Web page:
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Original article
EULAR ‘points to consider’ for the conduction of workforce requirement studies in rheumatology
  1. Christian Dejaco1,2,
  2. Polina Putrik3,
  3. Julia Unger4,
  4. Daniel Aletaha5,
  5. Gerolamo Bianchi6,
  6. Johannes W Bijlsma7,
  7. Annelies Boonen3,
  8. Nada Cikes8,
  9. Axel Finckh9,
  10. Laure Gossec10,11,
  11. Tore K Kvien12,
  12. Joao Madruga Dias13,
  13. Eric L Matteson14,
  14. Francisca Sivera15,
  15. Tanja A Stamm16,
  16. Zoltan Szekanecz17,
  17. Dieter Wiek18,
  18. Angela Zink19,20,
  19. Sofia Ramiro21,22 and
  20. Frank Buttgereit20
  1. 1 Department of Rheumatology and Immunology, Medical University Graz, Graz, Austria
  2. 2 Department of Rheumatology, Hospital of Bruneck, Bruneck, Italy
  3. 3 Department of Internal Medicine, Division of Rheumatology, Maastricht University Medical Center and Care and Public Health Research Institute, Maastricht University, Maastricht, The Netherlands
  4. 4 Department of Health Studies, FH JOANNEUM, University of Applied Sciences, Bad Gleichenberg, Austria
  5. 5 Division of Rheumatology, Medical University Vienna, Vienna, Austria
  6. 6 Division of Rheumatology, ASL3-Azienda Sanitaria Genovese, Genova, Italy
  7. 7 Department of Rheumatology & Clinical Immunology, University Medical Center Utrecht, Utrecht, The Netherlands
  8. 8 Division of Clinical Immunology & Rheumatology, School of Medicine, University of Zagreb, Zagreb, Croatia
  9. 9 Division of Rheumatology, Department of Internal Medicine Specialities, Geneva University Hospital, Geneva, Switzerland
  10. 10 Rheumatology Department, Pitié Salpêtrière hospital, APHP, Paris, France
  11. 11 Sorbonne Université, Paris, France
  12. 12 Department of Rheumatology, Diakonhjemmet Hospital, Oslo, Norway
  13. 13 Department of Rheumatology, Centro Hospitalar Médio Tejo, Torres Novas, Portugal
  14. 14 Division of Rheumatology and Department of Health Sciences Research, Mayo Clinic College of Medicine, Rochester, United States
  15. 15 Department of Rheumatology, Hospital General Universitario de Elda, Elda, Spain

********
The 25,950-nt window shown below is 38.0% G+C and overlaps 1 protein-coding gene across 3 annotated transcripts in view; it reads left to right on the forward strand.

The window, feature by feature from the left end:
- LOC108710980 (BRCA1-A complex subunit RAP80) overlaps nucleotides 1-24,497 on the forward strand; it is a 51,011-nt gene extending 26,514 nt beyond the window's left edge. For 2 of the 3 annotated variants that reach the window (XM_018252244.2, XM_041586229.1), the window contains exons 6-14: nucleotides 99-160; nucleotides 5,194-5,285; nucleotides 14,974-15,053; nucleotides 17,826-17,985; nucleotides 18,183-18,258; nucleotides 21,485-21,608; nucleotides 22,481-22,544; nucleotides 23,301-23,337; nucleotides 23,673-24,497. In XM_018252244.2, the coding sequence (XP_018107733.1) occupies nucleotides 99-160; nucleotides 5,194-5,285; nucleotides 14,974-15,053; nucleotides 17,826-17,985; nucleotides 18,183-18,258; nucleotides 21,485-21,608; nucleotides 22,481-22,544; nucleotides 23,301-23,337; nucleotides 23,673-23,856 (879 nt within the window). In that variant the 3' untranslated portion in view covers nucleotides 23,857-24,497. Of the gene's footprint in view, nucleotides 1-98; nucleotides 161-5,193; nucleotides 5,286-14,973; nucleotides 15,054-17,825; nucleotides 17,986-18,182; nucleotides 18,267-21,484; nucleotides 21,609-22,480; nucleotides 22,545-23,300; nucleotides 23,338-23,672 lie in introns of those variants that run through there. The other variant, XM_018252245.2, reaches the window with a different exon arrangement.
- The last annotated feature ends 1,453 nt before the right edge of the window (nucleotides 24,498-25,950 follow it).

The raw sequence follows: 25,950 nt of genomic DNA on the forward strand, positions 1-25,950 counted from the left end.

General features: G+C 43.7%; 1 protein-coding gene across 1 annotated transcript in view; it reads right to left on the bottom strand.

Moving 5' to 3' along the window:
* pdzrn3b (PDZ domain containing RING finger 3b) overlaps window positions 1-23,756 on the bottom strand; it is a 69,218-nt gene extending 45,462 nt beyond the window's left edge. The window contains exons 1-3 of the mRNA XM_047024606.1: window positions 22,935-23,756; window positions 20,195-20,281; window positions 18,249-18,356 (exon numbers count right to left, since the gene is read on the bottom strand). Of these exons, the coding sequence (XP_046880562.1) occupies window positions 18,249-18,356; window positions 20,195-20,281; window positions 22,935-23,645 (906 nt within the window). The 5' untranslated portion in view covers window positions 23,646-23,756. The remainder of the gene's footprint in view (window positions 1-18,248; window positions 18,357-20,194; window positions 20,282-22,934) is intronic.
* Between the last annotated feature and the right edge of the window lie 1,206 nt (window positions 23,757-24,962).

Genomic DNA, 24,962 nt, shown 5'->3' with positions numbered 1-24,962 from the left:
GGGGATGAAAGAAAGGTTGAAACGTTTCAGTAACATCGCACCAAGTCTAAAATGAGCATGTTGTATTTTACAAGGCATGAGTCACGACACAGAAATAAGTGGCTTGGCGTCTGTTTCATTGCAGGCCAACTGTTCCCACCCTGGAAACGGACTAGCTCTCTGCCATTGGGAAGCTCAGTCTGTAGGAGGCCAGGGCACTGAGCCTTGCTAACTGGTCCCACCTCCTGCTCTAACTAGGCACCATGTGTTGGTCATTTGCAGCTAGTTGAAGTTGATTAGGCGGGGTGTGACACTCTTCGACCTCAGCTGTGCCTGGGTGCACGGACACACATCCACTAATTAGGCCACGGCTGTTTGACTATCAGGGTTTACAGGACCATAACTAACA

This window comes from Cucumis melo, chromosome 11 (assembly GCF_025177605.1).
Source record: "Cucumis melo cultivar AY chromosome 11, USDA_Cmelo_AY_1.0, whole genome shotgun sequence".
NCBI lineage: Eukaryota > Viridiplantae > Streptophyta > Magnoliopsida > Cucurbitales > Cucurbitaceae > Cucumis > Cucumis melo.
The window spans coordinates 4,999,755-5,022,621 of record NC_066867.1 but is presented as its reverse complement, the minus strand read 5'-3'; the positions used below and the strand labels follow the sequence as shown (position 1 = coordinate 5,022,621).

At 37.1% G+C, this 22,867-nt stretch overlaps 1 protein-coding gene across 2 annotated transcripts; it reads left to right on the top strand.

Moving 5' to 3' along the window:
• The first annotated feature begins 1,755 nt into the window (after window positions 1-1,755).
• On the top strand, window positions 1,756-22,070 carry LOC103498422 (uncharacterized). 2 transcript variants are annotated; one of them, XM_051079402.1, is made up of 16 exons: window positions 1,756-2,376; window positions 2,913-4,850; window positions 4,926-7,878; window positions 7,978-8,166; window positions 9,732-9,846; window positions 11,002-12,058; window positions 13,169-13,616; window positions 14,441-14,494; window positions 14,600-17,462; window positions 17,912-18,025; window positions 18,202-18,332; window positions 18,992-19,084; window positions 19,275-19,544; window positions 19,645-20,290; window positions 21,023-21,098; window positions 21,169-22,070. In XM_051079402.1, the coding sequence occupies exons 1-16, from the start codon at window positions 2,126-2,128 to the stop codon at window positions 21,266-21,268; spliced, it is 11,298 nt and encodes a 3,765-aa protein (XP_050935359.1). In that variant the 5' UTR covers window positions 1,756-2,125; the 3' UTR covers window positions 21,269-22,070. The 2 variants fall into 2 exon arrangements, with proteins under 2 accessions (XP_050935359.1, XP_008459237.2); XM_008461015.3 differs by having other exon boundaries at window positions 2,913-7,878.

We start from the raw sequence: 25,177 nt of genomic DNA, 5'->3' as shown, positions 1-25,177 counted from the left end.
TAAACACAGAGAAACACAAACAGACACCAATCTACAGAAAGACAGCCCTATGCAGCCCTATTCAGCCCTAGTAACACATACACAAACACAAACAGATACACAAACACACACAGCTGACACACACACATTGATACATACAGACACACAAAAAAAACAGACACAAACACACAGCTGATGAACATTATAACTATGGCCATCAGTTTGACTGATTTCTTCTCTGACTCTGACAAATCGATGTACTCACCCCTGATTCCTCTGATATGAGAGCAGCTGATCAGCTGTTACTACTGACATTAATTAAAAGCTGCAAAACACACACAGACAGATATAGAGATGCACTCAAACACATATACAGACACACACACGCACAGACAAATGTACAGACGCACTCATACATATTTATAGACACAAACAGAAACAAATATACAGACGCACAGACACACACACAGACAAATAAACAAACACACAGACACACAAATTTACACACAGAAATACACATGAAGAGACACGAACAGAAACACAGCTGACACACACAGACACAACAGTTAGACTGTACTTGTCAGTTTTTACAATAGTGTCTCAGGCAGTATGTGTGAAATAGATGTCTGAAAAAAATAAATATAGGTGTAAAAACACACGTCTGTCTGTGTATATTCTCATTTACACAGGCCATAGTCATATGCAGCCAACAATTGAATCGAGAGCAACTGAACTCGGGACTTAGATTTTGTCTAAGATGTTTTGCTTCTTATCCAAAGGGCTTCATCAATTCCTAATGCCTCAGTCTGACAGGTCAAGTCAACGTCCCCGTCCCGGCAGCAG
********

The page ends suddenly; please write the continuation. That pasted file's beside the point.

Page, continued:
16. 16 Section for Outcomes Research, Center for Medical Statistics, Informatics, and Intelligent Systems, Medical University of Vienna, Vienna, Austria
  17. 17 Faculty of Medicine, Department of Internal Medicine, Division of Rheumatology, University of Debrecen, Debrecen, Hungary
  18. 18 EULAR Standing Committee of PARE, Zurich, Switzerland
  19. 19 Deutsches Rheuma-Forschungszentrum, Berlin, Germany
  20. 20 Department of Rheumatology and Clinical Immunology, Charitè University Hospital, Berlin, Germany
  21. 21 Department of Rheumatology, Leiden University Medical Centre, Leiden, The Netherlands
  22. 22 Zuyderland Medical Center, Heerlen, The Netherlands
  1. Correspondence to Dr Christian Dejaco; christian.dejaco{at}gmx.net

Abstract

Objective Current methods used for forecasting workforce requirements in rheumatology are disparate, as are the parameters incorporated into workforce projection studies. The objective of these European League Against Rheumatism (EULAR points to consider (PTC) is to guide future workforce studies in adult rheumatology in order to produce valid and reliable manpower estimates.

Methods The EULAR Standardised Operating Procedures were followed. A multidisciplinary task force with experts including patients with rheumatic diseases from 11 EULAR countries and the USA was assembled. A systematic literature review (SLR) was conducted to retrieve workforce models in rheumatology and other medical fields. PTC were based on expert opinion informed by the SLR, followed by group discussions with consensus obtained through informal voting. The level of agreement with the PTC was voted anonymously.

Results A total of 10 PTC were formulated. The task force recommends models integrating supply (=workforce available in rheumatology), demand (=health services requested by the population) and need (=health services that are considered appropriate to serve the population). In general, projections of workforce requirements should consider all factors relevant for current and future workload in rheumatology inside and outside of direct patient care. Forecasts of workforce supply should consider demography and attrition of rheumatologists, as well as the effects of new developments in healthcare. Predictions of future need/demand should take demographic, sociocultural and epidemiological development of the population into account.

Conclusion These EULAR-endorsed PTC will provide guidance on the methodology and the parameters to be applied in future national and international workforce requirement studies in rheumatology.

  • arthritis
  • epidemiology
  • health services research

This is an open access article distributed in accordance with the Creative Commons Attribution Non Commercial (CC BY-NC 4.0) license, which permits others to distribute, remix, adapt, build upon this work non-commercially, and license their derivative works on different terms, provided the original work is properly cited, appropriate credit is given, any changes made indicated, and the use is non-commercial. See: http://creativecommons.org/licenses/by-nc/4.0/.

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Footnotes

  • SR and FB contributed equally.

  • Contributors All authors were involved in the discussion and formulation of the points to consider. CD wrote the first version of the manuscript. All authors reviewed it and made extensive comments and appropriate changes to it. All authors approved the final version of the manuscript.

  • Funding Funding was provided by the European League Against Rheumatism.

  • Competing interests None declared.

  • Patient consent Not required.

  • Provenance and peer review Not commissioned; externally peer reviewed.

  • Data sharing statement No additional data are available.

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